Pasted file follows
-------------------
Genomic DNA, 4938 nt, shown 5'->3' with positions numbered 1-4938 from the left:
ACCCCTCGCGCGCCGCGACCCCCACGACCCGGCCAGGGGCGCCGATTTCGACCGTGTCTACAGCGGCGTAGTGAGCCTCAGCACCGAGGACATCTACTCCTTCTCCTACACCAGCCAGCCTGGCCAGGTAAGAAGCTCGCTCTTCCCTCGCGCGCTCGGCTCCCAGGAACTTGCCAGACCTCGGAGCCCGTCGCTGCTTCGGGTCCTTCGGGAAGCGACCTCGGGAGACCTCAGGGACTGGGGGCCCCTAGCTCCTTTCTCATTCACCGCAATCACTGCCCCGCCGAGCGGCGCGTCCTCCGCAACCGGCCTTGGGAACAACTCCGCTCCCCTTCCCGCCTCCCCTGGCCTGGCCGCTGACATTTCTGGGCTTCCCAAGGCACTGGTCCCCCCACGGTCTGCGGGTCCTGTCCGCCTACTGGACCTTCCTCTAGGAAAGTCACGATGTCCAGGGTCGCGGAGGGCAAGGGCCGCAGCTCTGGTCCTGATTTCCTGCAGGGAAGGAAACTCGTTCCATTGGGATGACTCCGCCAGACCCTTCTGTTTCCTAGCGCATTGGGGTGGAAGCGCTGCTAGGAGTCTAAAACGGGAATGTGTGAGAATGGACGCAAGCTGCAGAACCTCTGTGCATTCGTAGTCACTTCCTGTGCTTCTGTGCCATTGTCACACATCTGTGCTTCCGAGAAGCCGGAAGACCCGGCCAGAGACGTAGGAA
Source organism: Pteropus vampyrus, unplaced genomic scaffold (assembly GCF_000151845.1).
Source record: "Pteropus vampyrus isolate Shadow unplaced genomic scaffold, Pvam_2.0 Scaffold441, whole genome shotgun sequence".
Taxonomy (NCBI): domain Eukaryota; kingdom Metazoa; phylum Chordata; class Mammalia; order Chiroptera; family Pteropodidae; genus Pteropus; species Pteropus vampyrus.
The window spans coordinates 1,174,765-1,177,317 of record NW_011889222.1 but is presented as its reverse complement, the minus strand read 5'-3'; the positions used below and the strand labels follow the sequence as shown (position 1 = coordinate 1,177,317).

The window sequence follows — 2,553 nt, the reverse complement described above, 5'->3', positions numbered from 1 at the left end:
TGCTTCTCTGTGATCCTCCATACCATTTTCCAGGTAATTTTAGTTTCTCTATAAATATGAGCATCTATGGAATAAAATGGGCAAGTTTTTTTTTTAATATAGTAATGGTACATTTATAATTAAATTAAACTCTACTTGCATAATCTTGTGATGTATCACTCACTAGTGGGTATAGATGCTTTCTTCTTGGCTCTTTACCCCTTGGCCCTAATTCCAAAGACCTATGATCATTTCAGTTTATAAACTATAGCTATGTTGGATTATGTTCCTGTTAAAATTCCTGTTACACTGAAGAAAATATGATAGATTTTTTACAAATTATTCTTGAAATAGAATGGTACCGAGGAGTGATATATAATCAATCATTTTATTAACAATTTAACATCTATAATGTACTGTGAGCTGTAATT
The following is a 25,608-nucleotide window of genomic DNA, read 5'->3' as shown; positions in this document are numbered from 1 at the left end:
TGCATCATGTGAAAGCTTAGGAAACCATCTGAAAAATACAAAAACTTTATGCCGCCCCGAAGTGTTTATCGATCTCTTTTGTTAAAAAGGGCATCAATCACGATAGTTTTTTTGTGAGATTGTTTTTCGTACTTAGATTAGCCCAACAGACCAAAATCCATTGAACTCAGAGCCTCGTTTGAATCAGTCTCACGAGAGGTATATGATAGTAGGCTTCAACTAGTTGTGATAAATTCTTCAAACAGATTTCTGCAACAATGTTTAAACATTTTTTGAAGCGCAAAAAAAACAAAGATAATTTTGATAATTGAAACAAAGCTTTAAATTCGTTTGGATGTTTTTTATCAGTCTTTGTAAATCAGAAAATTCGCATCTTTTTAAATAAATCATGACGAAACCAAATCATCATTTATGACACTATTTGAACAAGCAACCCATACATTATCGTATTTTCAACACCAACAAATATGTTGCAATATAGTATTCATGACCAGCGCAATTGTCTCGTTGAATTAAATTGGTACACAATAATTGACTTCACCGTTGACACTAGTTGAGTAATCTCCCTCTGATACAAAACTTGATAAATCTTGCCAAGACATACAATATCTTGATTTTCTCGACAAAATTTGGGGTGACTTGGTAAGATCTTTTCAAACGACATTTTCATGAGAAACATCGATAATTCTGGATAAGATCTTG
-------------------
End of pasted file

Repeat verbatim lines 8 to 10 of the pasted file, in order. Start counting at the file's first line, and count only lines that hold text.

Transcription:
TGCTTCTCTGTGATCCTCCATACCATTTTCCAGGTAATTTTAGTTTCTCTATAAATATGAGCATCTATGGAATAAAATGGGCAAGTTTTTTTTTTAATATAGTAATGGTACATTTATAATTAAATTAAACTCTACTTGCATAATCTTGTGATGTATCACTCACTAGTGGGTATAGATGCTTTCTTCTTGGCTCTTTACCCCTTGGCCCTAATTCCAAAGACCTATGATCATTTCAGTTTATAAACTATAGCTATGTTGGATTATGTTCCTGTTAAAATTCCTGTTACACTGAAGAAAATATGATAGATTTTTTACAAATTATTCTTGAAATAGAATGGTACCGAGGAGTGATATATAATCAATCATTTTATTAACAATTTAACATCTATAATGTACTGTGAGCTGTAATT
The following is a 25,608-nucleotide window of genomic DNA, read 5'->3' as shown; positions in this document are numbered from 1 at the left end:
TGCATCATGTGAAAGCTTAGGAAACCATCTGAAAAATACAAAAACTTTATGCCGCCCCGAAGTGTTTATCGATCTCTTTTGTTAAAAAGGGCATCAATCACGATAGTTTTTTTGTGAGATTGTTTTTCGTACTTAGATTAGCCCAACAGACCAAAATCCATTGAACTCAGAGCCTCGTTTGAATCAGTCTCACGAGAGGTATATGATAGTAGGCTTCAACTAGTTGTGATAAATTCTTCAAACAGATTTCTGCAACAATGTTTAAACATTTTTTGAAGCGCAAAAAAAACAAAGATAATTTTGATAATTGAAACAAAGCTTTAAATTCGTTTGGATGTTTTTTATCAGTCTTTGTAAATCAGAAAATTCGCATCTTTTTAAATAAATCATGACGAAACCAAATCATCATTTATGACACTATTTGAACAAGCAACCCATACATTATCGTATTTTCAACACCAACAAATATGTTGCAATATAGTATTCATGACCAGCGCAATTGTCTCGTTGAATTAAATTGGTACACAATAATTGACTTCACCGTTGACACTAGTTGAGTAATCTCCCTCTGATACAAAACTTGATAAATCTTGCCAAGACATACAATATCTTGATTTTCTCGACAAAATTTGGGGTGACTTGGTAAGATCTTTTCAAACGACATTTTCATGAGAAACATCGATAATTCTGGATAAGATCTTG